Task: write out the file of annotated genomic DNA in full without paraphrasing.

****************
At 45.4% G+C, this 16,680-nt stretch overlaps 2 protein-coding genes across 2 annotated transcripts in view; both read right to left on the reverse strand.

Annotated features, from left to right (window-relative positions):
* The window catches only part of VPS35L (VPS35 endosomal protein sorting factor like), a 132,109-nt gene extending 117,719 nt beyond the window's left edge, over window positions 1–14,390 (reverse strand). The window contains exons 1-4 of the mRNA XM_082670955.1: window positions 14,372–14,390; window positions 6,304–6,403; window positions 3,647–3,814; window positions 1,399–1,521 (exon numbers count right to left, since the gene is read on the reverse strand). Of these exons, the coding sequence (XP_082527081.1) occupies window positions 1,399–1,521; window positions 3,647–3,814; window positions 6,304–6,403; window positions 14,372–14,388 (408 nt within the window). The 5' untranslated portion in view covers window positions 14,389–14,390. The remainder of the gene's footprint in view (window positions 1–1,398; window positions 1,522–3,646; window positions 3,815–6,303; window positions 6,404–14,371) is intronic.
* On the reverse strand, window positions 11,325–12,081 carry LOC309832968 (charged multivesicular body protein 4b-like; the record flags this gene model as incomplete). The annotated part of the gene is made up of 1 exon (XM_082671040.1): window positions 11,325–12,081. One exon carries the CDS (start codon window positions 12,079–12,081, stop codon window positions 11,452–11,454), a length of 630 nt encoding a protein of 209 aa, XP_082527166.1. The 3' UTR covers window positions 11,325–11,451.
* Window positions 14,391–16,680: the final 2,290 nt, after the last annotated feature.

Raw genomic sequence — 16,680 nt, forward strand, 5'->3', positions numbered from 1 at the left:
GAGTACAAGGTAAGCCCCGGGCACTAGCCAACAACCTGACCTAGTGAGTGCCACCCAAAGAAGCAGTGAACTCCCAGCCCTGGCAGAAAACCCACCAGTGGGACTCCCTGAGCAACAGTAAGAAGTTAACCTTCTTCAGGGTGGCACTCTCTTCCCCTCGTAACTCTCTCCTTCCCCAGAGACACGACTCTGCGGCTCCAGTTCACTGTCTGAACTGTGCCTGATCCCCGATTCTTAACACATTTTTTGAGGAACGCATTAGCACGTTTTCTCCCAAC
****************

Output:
At 45.4% G+C, this 16,680-nt stretch overlaps 2 protein-coding genes across 2 annotated transcripts in view; both read right to left on the reverse strand.

Annotated features, from left to right (window-relative positions):
* The window catches only part of VPS35L (VPS35 endosomal protein sorting factor like), a 132,109-nt gene extending 117,719 nt beyond the window's left edge, over window positions 1–14,390 (reverse strand). The window contains exons 1-4 of the mRNA XM_082670955.1: window positions 14,372–14,390; window positions 6,304–6,403; window positions 3,647–3,814; window positions 1,399–1,521 (exon numbers count right to left, since the gene is read on the reverse strand). Of these exons, the coding sequence (XP_082527081.1) occupies window positions 1,399–1,521; window positions 3,647–3,814; window positions 6,304–6,403; window positions 14,372–14,388 (408 nt within the window). The 5' untranslated portion in view covers window positions 14,389–14,390. The remainder of the gene's footprint in view (window positions 1–1,398; window positions 1,522–3,646; window positions 3,815–6,303; window positions 6,404–14,371) is intronic.
* On the reverse strand, window positions 11,325–12,081 carry LOC309832968 (charged multivesicular body protein 4b-like; the record flags this gene model as incomplete). The annotated part of the gene is made up of 1 exon (XM_082671040.1): window positions 11,325–12,081. One exon carries the CDS (start codon window positions 12,079–12,081, stop codon window positions 11,452–11,454), a length of 630 nt encoding a protein of 209 aa, XP_082527166.1. The 3' UTR covers window positions 11,325–11,451.
* Window positions 14,391–16,680: the final 2,290 nt, after the last annotated feature.

Raw genomic sequence — 16,680 nt, forward strand, 5'->3', positions numbered from 1 at the left:
GAGTACAAGGTAAGCCCCGGGCACTAGCCAACAACCTGACCTAGTGAGTGCCACCCAAAGAAGCAGTGAACTCCCAGCCCTGGCAGAAAACCCACCAGTGGGACTCCCTGAGCAACAGTAAGAAGTTAACCTTCTTCAGGGTGGCACTCTCTTCCCCTCGTAACTCTCTCCTTCCCCAGAGACACGACTCTGCGGCTCCAGTTCACTGTCTGAACTGTGCCTGATCCCCGATTCTTAACACATTTTTTGAGGAACGCATTAGCACGTTTTCTCCCAAC